Bulletin on Asia-Pacific Perspectives 2001/2002: Asia-Pacific Economies: Coping with New Uncertainties (E/ESCAP/2143)

Bulletin on Asia-Pacific Perspectives 2001/2002: Asia-Pacific Economies: Coping with New Uncertainties (E/ESCAP/2143)

Date: 
Monday, November 5, 2001
Type: 
Journals
Abstract

Although evidence of a sharp slowdown in the economy of the United States of
America and an interruption in the recovery of the Japanese economy had emerged
in late 2000, the consensus was that only a modest deceleration in the rate of
growth of the global economy was to be expected from these developments in
2001. Moreover, ESCAP member countries would remain largely unaffected by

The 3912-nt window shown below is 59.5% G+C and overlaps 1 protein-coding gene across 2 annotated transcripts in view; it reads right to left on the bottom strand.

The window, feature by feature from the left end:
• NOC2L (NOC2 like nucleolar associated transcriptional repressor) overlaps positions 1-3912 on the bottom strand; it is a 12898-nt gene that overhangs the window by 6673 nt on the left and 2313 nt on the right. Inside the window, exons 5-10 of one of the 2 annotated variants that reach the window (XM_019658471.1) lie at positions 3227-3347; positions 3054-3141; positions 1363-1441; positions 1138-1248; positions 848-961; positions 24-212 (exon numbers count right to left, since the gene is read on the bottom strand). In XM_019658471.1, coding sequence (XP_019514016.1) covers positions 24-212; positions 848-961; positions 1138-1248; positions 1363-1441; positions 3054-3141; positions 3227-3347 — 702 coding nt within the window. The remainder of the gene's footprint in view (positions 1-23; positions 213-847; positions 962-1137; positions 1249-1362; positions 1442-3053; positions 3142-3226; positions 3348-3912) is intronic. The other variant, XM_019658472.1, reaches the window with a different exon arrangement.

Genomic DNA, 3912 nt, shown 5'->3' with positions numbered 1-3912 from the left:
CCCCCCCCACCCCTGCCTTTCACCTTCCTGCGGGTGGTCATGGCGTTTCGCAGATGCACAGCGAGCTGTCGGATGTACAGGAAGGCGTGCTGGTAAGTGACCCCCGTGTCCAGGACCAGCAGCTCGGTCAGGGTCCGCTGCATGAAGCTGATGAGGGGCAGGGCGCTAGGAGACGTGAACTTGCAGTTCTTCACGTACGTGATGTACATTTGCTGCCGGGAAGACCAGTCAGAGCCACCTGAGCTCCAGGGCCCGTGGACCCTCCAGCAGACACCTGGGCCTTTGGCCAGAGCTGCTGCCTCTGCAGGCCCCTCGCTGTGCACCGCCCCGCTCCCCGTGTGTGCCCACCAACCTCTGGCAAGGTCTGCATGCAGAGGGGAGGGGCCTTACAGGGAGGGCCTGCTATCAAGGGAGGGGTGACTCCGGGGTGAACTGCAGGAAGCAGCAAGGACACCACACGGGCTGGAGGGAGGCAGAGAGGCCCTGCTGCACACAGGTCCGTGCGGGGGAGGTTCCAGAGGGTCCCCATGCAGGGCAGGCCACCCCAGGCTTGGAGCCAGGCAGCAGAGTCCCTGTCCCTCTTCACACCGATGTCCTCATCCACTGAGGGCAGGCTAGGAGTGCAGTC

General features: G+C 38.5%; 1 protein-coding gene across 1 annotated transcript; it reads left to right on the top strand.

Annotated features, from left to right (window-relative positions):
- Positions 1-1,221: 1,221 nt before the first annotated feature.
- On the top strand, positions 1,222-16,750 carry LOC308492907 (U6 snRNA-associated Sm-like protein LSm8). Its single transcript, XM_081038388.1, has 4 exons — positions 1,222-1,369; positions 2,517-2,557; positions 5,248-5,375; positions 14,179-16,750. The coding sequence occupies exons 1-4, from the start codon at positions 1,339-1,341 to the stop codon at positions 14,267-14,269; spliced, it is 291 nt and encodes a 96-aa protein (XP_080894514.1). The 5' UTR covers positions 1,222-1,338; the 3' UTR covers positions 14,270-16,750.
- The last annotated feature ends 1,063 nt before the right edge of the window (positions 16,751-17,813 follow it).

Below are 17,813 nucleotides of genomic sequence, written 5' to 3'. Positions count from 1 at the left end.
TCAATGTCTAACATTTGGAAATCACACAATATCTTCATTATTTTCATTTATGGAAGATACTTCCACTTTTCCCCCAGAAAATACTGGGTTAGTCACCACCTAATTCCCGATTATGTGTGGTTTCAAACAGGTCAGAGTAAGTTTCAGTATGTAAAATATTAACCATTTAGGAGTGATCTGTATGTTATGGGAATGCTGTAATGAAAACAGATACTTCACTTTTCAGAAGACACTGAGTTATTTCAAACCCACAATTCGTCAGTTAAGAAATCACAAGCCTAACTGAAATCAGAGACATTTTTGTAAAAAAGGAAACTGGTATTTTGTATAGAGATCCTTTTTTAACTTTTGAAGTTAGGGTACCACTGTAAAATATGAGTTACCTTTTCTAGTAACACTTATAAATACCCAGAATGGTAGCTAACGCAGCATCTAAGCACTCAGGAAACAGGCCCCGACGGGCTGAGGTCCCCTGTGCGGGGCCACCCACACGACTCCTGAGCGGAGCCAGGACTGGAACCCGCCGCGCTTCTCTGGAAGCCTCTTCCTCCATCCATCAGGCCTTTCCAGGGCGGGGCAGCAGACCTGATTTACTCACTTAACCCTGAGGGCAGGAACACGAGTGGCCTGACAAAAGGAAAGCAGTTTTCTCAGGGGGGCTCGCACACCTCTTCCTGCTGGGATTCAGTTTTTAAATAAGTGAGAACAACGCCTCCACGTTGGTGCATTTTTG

any deceleration given the resilience of the regional economy. In the event, the
slowdown in the United States has turned out to be much sharper than predicted
and its adverse impact on the ESCAP region has been very severe. Furthermore,
recovery has petered out in Japan and the slowdown is now becoming apparent
even in the European Union (EU) so that this could be the most geographically
synchronized since before the Second World War. The terrorist attacks of
11 September 2001 are likely to intensify the global downturn in the short
term through a major loss of business and consumer confidence in the United
States and elsewhere. The extent of the global slowdown and its impact on the
developing countries are likely to remain uncertain for some time. Nonetheless,
several issues of critical importance arise for the ESCAP region.

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